When Jenna Citron’s family moved from Manalapan to Florida, she found herself one of six Jews in a high school of 3,500 students. “I think that was the moment of my life when I realized I was Jewish and that I was different,” Citron, who lives in Astoria, Queens, told NJJN by phone. “That forced me to figure out where I fit into the Jewish world. If I wanted Jewish friends, I had to be active.”
So she became a member of USY, the Conservative movement’s youth group, even though that meant a two-hour drive to meetings and events. And as a student at Florida State University in Tallahassee, she said, she learned “what it means to be a community builder”; with little organized Jewish activity on campus, “we had to build it ourselves.”
But even after a life steeped in Judaism — for two years she was Jewish student life director at Florida State before moving to New York in 2012 to become director of Jewish student life at Queens College Hillel — she said, “I really had a hard time figuring out where I fit in in a very large Jewish community.”
Then in 2013 one of the students at Hillel encouraged Citron to attend the Limmud NY Conference held in East Brunswick, and that’s where she found her Jewish home.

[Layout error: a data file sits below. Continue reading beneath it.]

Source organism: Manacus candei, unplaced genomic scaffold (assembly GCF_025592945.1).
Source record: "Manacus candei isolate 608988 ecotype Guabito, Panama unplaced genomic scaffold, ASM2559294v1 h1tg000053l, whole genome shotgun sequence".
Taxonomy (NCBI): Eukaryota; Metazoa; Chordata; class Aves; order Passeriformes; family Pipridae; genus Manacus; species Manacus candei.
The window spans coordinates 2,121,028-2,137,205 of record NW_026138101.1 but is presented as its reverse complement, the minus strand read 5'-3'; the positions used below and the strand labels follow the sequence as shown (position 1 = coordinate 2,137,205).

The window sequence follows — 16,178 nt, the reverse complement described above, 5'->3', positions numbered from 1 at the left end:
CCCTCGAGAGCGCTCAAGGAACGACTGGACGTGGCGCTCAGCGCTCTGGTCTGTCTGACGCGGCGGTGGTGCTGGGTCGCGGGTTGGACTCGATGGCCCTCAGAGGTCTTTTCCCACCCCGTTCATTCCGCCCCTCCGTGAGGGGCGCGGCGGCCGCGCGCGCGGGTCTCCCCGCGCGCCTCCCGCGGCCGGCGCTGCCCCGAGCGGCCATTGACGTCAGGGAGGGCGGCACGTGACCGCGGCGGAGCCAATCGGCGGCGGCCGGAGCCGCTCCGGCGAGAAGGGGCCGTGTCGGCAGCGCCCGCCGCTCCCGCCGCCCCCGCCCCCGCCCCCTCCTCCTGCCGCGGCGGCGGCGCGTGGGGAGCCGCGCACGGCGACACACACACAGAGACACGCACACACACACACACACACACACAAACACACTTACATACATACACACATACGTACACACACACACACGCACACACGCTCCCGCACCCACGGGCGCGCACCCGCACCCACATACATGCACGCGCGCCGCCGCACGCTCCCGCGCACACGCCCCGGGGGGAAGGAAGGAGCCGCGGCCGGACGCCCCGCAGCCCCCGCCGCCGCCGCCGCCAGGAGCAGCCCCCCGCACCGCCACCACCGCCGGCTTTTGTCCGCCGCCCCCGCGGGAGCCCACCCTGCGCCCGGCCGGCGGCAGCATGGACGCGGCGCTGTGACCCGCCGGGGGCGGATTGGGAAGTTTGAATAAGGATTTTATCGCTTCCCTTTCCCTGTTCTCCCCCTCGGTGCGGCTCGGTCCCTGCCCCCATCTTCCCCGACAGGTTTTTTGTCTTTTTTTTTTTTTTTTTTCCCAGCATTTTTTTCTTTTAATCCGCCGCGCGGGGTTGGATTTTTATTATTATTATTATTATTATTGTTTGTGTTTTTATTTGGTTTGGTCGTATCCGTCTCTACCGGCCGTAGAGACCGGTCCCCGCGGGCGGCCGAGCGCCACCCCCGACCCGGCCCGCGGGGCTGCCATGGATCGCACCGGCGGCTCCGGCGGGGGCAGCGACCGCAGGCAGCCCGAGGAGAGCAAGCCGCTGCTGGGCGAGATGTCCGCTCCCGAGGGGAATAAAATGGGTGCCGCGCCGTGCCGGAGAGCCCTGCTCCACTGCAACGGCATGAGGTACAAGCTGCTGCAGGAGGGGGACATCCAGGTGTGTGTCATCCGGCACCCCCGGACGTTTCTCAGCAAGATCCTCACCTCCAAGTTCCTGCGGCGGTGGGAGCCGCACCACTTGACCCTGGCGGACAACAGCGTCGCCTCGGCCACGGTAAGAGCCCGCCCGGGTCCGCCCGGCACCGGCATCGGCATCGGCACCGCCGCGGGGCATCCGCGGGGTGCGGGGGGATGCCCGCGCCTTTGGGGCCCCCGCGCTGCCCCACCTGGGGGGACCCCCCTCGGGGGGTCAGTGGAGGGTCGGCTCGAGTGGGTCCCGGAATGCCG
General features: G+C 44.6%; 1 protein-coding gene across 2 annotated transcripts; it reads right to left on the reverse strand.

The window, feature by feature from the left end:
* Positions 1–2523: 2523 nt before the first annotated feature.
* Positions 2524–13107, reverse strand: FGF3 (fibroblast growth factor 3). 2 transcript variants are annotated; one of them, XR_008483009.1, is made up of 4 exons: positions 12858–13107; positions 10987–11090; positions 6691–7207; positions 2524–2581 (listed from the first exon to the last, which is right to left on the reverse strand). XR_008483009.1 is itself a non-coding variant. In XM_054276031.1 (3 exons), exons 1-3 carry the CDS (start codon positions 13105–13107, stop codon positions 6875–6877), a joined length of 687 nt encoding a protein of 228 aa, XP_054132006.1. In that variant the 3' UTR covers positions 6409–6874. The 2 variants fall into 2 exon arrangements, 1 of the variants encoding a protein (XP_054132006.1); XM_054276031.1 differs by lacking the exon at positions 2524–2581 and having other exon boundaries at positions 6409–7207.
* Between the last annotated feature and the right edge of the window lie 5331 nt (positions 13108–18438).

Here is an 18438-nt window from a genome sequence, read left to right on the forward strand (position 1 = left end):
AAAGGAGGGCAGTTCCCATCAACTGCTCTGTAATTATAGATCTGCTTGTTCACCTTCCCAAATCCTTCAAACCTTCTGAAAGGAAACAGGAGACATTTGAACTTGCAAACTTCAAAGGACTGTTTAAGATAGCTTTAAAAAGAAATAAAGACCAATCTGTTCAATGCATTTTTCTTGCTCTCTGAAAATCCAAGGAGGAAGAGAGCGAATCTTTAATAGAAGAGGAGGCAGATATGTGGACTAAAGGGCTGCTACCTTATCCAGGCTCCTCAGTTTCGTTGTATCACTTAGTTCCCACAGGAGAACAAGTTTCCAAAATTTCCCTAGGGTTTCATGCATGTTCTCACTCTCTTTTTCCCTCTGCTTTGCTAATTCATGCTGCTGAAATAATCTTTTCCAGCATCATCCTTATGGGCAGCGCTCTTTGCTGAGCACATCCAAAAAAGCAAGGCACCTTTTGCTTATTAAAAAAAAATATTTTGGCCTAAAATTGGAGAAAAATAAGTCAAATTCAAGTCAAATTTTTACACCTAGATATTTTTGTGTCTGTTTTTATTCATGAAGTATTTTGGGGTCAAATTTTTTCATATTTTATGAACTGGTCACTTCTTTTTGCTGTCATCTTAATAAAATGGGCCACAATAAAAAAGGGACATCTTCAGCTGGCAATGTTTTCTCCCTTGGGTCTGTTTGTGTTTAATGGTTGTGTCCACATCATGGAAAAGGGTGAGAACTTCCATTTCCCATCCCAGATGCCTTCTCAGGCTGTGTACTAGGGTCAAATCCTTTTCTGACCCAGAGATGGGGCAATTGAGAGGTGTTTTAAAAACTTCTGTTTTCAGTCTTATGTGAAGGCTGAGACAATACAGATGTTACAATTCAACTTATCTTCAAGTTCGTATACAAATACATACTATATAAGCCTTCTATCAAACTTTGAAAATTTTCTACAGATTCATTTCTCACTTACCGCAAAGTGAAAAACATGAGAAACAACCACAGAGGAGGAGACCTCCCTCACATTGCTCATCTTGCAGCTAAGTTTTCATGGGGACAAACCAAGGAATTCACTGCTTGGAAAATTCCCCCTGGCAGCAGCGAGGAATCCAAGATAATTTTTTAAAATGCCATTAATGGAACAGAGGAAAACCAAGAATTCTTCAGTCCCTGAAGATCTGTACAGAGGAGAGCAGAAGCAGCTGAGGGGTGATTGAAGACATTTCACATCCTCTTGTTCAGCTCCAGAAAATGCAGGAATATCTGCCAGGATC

“It was the first time I went to a place and said, ‘That’s where I fit,’” she said.
Citron, now assistant director of Queens College Hillel, is cochair of this year’s 14th annual Limmud conference, subtitled “Jewish Learning Without Limits,” which will take place Friday-Monday, Feb. 16-19, at the Hyatt Regency Princeton. Her cochair is Ilana Gatoff, a teacher of English as a Second Language and social studies at The High School of Language and Innovation in the Bronx.
Citron remains committed to the open-mindedness she found at her first conference. “I wasn’t expected to think one way or another, to join or not join,” she said. Instead, she was encouraged to try out many different things and talk about them with other conference goers. Citron was previously the conference’s marketing chair in 2015 and 2016, and programming chair in 2017.
She said Limmud is “an opportunity not to have to make a hard choice about where you are, but have conversations about where you think you are and grapple with that in a space that’s not intimidating — nothing’s expected of you but to be a full participant.”
The event, she explained, attracts participants from across the spectrum in terms of age and denominational affiliation to grapple with important questions and learn new ways of exploring their Jewishness. It is driven almost entirely by volunteers who not only provide ideas and vision but also make things happen. The conference committee starts planning the summer before each year’s conference by asking friends and stakeholders to answer the question: What keeps you awake at night in the Jewish community in New York, good and bad?